Americans! Don’t Copy the British Healthcare System

April 10, 2009
It's difficult not to warm to John Prescott. As part of a Labour Government that lived from headline to headline, he added a dash of authenticity. He may have been oafish, but he was reassuringly human.
 
Prescott is trying to fabricate a row out of myinterview with Sean Hannity on Fox News, in which I warned Americans against adopting a socialist healthcare system along British lines. You can watch the old bruiserhere. (If you're an American who likes to imagine that the British are eloquent, please ignore that last hyperlink.)
 
I wonder whether anyone still falls for this sort of stuff. For a long time, Labour politicians had two slogans which they would trot out whenever healthcare came up: "Envy Of The World" and "Free At The Point Of Use". These phrases were not intended to be arguments. Rather, they were ways of playing your trump, of closing down the debate.
 
Prezza uses both (or, rather, a mangled version of each). The NHS, he says, is Britain's "greatest creation". Really? Greater than parliamentary democracy? Greater than penicillin? Greater than the discovery of DNA, or the abolition of slavery, or the common law? John, the NHS produces some of theworst health outcomes in the industrialised world. Britain is the Western state where you'd least want to have cancer or a stroke or heart disease. Ours is now a country where thousands of people arekilled in hospitals for reasons unrelated to their original condition. If this is our "greatest creation", Heaven help us.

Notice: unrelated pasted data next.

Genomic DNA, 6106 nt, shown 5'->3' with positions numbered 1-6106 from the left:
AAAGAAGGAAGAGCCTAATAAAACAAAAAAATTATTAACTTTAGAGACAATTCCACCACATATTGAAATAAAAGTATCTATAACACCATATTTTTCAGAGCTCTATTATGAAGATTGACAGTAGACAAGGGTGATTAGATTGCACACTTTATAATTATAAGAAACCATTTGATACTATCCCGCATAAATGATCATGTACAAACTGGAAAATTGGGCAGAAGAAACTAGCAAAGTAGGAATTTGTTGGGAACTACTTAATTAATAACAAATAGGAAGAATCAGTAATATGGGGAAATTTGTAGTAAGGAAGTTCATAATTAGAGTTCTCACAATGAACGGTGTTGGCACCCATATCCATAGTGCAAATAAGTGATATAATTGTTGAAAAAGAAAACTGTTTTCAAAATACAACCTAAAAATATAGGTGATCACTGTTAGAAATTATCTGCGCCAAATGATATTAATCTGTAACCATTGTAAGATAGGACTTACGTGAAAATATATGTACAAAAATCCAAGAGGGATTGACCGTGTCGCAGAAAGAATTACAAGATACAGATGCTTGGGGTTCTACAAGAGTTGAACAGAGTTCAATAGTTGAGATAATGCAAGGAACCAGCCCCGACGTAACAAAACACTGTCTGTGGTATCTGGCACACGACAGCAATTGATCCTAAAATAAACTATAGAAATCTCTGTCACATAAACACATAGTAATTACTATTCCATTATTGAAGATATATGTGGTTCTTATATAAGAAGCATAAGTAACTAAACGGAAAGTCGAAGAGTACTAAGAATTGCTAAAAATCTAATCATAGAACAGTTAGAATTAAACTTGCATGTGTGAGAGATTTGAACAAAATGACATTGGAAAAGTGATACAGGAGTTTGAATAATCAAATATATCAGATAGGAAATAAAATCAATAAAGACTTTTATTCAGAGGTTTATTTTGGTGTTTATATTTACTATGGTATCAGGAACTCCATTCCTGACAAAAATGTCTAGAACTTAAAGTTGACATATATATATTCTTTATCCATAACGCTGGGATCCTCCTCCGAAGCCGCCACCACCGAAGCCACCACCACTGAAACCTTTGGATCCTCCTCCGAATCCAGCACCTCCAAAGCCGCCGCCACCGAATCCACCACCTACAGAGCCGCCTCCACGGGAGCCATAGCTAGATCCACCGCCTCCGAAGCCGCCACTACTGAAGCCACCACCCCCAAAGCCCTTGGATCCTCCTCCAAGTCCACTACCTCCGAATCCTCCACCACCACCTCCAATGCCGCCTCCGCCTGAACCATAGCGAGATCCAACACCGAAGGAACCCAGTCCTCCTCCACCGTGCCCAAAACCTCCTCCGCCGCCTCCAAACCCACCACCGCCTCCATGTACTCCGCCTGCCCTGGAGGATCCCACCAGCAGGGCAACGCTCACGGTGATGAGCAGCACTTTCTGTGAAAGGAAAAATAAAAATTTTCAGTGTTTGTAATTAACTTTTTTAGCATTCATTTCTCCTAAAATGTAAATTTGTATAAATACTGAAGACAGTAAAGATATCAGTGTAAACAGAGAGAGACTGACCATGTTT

As for the second slogan, which Prezza renders as "need and not ability to pay", there is no health system in Europe or North America that leaves the indigent untended. What is at issue is not whether we force poor people to pay, but whether we prevent wealthier people from doing so. The British system treats everyone equally, it's true: we queue equally, we wait weeks for operations equally, we are expected to be equally grateful for any attention we get.
 
Outside Westminster, the old incantations are losing their magic. Envy Of The World is no longer a charm to ward off criticism. People can see for themselves that Britain has become a place where foreigners fear to fall ill. Yes, all three parties are committed to the NHS: I am a humble backbencher, and speak only for myself. But I wonder whether, as on tax and borrowing, public opinion hasn't overtaken the Westminster consensus.
 
Let me put it like this. Imagine that, in 1945, we had created a National Food Service. Suppose that, in the name of "fairness" and "need and not ability to pay", sustenance had been rationed by the state. Conjecture that every citizen had been allocated one butcher, one baker, one café and so on. We all know where that would have led: to bureaucracy, to duplication, to surpluses in one field and scarcity in another, to racketeering, to hunger. No one, not even Prescott, is suggesting that we socialise food distribution - even though food is at least as basic human need as healthcare.
 
As those Americans of whom you seem so contemptuous might put it, John, go figure.
 
 

Daniel Hannan is a writer and journalist and has been Conservative MEP for South East England since 1999. He has written eight books on European policy, is author ofThe Plan: Twelve months to renew Britain, and he blogs here.

 

 
 

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